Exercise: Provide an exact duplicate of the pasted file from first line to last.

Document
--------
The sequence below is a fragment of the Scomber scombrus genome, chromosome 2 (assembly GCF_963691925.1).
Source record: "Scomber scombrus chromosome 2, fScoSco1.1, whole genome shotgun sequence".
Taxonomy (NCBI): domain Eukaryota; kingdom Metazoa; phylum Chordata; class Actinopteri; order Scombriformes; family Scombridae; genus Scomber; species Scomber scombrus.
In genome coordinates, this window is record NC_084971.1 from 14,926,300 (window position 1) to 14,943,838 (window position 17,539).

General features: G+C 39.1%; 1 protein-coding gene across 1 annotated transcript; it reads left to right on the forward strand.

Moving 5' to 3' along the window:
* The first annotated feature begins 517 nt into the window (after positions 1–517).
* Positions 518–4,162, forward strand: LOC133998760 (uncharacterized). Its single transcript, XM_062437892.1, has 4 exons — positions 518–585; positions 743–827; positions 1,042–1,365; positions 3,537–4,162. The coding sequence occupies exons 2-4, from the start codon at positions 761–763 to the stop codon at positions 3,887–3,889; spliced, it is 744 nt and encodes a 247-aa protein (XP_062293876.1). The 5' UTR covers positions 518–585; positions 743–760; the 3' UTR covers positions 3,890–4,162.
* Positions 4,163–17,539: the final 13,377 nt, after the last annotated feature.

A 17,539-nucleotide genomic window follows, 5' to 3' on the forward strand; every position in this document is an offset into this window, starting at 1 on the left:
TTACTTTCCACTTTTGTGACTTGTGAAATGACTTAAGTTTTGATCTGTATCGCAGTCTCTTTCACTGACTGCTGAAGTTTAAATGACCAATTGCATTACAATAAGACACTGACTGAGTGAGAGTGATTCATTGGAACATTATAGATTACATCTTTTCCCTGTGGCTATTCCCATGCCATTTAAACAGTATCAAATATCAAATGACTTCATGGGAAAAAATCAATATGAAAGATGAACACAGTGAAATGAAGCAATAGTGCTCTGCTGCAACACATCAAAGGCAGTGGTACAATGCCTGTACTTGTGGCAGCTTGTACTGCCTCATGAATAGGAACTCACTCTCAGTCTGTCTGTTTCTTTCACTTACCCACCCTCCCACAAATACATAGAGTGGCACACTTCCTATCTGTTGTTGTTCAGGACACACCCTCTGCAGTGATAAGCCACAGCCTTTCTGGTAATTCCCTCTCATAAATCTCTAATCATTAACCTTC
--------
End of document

The sequence below is a fragment of the Scomber scombrus genome, chromosome 2 (assembly GCF_963691925.1).
Source record: "Scomber scombrus chromosome 2, fScoSco1.1, whole genome shotgun sequence".
Taxonomy (NCBI): domain Eukaryota; kingdom Metazoa; phylum Chordata; class Actinopteri; order Scombriformes; family Scombridae; genus Scomber; species Scomber scombrus.
In genome coordinates, this window is record NC_084971.1 from 14,926,300 (window position 1) to 14,943,838 (window position 17,539).

General features: G+C 39.1%; 1 protein-coding gene across 1 annotated transcript; it reads left to right on the forward strand.

Moving 5' to 3' along the window:
* The first annotated feature begins 517 nt into the window (after positions 1–517).
* Positions 518–4,162, forward strand: LOC133998760 (uncharacterized). Its single transcript, XM_062437892.1, has 4 exons — positions 518–585; positions 743–827; positions 1,042–1,365; positions 3,537–4,162. The coding sequence occupies exons 2-4, from the start codon at positions 761–763 to the stop codon at positions 3,887–3,889; spliced, it is 744 nt and encodes a 247-aa protein (XP_062293876.1). The 5' UTR covers positions 518–585; positions 743–760; the 3' UTR covers positions 3,890–4,162.
* Positions 4,163–17,539: the final 13,377 nt, after the last annotated feature.

A 17,539-nucleotide genomic window follows, 5' to 3' on the forward strand; every position in this document is an offset into this window, starting at 1 on the left:
TTACTTTCCACTTTTGTGACTTGTGAAATGACTTAAGTTTTGATCTGTATCGCAGTCTCTTTCACTGACTGCTGAAGTTTAAATGACCAATTGCATTACAATAAGACACTGACTGAGTGAGAGTGATTCATTGGAACATTATAGATTACATCTTTTCCCTGTGGCTATTCCCATGCCATTTAAACAGTATCAAATATCAAATGACTTCATGGGAAAAAATCAATATGAAAGATGAACACAGTGAAATGAAGCAATAGTGCTCTGCTGCAACACATCAAAGGCAGTGGTACAATGCCTGTACTTGTGGCAGCTTGTACTGCCTCATGAATAGGAACTCACTCTCAGTCTGTCTGTTTCTTTCACTTACCCACCCTCCCACAAATACATAGAGTGGCACACTTCCTATCTGTTGTTGTTCAGGACACACCCTCTGCAGTGATAAGCCACAGCCTTTCTGGTAATTCCCTCTCATAAATCTCTAATCATTAACCTTC